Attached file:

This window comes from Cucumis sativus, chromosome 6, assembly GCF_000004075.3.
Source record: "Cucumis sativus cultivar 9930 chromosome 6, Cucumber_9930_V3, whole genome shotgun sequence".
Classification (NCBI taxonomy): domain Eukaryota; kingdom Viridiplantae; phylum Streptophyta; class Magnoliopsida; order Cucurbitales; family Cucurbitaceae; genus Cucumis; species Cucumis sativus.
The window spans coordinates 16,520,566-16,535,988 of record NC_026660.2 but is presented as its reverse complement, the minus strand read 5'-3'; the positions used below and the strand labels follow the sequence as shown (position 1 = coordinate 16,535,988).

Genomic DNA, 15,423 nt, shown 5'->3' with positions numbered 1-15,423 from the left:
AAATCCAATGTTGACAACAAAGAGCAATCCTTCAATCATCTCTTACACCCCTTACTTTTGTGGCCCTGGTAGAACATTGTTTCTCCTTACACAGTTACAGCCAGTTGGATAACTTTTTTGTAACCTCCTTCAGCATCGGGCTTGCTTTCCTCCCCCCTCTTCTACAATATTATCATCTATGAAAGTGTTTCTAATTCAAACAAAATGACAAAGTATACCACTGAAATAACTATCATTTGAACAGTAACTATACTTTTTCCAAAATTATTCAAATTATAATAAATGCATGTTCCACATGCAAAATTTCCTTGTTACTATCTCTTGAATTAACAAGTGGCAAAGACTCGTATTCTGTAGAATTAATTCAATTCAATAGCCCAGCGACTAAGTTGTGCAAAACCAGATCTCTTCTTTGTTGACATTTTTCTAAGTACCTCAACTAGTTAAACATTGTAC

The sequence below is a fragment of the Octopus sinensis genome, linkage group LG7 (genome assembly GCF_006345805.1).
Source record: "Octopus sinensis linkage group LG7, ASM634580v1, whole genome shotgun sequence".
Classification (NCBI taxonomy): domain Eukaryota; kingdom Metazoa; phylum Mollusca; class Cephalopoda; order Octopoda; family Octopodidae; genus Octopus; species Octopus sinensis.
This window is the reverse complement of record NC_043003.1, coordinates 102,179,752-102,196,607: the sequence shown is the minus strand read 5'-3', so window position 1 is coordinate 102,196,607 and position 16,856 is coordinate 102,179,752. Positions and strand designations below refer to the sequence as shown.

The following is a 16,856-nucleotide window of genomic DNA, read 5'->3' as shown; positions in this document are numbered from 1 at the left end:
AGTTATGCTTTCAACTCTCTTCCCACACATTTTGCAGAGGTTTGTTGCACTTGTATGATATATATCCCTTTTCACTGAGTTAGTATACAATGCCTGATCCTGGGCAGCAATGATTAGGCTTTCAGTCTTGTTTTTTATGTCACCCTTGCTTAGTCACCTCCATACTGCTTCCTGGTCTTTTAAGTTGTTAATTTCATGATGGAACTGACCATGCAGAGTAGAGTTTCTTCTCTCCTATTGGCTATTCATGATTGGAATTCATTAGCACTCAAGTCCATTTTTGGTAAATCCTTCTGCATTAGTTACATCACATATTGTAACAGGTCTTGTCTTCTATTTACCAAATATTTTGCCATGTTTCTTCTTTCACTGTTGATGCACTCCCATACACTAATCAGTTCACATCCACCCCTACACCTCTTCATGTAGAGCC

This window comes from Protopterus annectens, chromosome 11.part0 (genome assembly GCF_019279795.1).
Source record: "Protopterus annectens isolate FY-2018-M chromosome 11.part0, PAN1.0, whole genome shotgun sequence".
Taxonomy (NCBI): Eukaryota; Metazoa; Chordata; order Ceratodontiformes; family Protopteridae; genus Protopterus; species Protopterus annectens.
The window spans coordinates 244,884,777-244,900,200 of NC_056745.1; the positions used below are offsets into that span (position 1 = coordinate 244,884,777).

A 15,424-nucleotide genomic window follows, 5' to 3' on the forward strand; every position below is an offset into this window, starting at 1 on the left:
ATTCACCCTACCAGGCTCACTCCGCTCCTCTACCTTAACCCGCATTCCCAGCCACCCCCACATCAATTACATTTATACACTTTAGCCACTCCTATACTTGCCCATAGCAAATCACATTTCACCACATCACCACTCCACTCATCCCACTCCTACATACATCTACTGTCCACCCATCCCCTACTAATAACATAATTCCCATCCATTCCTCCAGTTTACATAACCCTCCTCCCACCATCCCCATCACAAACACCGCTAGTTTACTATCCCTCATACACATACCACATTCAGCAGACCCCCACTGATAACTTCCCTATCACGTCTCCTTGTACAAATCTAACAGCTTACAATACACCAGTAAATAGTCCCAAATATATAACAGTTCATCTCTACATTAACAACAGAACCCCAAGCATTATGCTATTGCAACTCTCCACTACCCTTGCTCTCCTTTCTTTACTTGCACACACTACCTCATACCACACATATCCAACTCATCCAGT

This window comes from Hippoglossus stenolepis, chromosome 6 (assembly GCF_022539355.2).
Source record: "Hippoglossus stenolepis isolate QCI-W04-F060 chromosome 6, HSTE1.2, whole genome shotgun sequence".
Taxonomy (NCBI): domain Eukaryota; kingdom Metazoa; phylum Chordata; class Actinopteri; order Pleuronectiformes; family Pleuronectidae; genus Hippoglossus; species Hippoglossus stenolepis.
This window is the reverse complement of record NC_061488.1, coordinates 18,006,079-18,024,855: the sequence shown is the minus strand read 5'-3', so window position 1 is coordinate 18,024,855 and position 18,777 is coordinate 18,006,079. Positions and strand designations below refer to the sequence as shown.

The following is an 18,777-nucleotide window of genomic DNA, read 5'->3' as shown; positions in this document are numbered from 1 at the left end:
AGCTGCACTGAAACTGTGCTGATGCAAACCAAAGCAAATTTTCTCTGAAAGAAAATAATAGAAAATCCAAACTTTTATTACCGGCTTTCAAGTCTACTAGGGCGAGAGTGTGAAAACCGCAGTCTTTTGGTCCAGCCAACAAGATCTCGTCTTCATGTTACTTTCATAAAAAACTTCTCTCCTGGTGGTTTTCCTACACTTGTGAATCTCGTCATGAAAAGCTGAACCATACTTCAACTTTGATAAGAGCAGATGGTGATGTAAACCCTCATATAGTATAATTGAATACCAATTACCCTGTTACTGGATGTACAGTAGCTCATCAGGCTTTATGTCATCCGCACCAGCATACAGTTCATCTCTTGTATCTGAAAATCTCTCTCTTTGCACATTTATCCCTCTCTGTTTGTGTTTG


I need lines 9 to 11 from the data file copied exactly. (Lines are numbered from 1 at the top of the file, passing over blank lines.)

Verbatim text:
Classification (NCBI taxonomy): domain Eukaryota; kingdom Metazoa; phylum Mollusca; class Cephalopoda; order Octopoda; family Octopodidae; genus Octopus; species Octopus sinensis.
This window is the reverse complement of record NC_043003.1, coordinates 102,179,752-102,196,607: the sequence shown is the minus strand read 5'-3', so window position 1 is coordinate 102,196,607 and position 16,856 is coordinate 102,179,752. Positions and strand designations below refer to the sequence as shown.

The following is a 16,856-nucleotide window of genomic DNA, read 5'->3' as shown; positions in this document are numbered from 1 at the left end: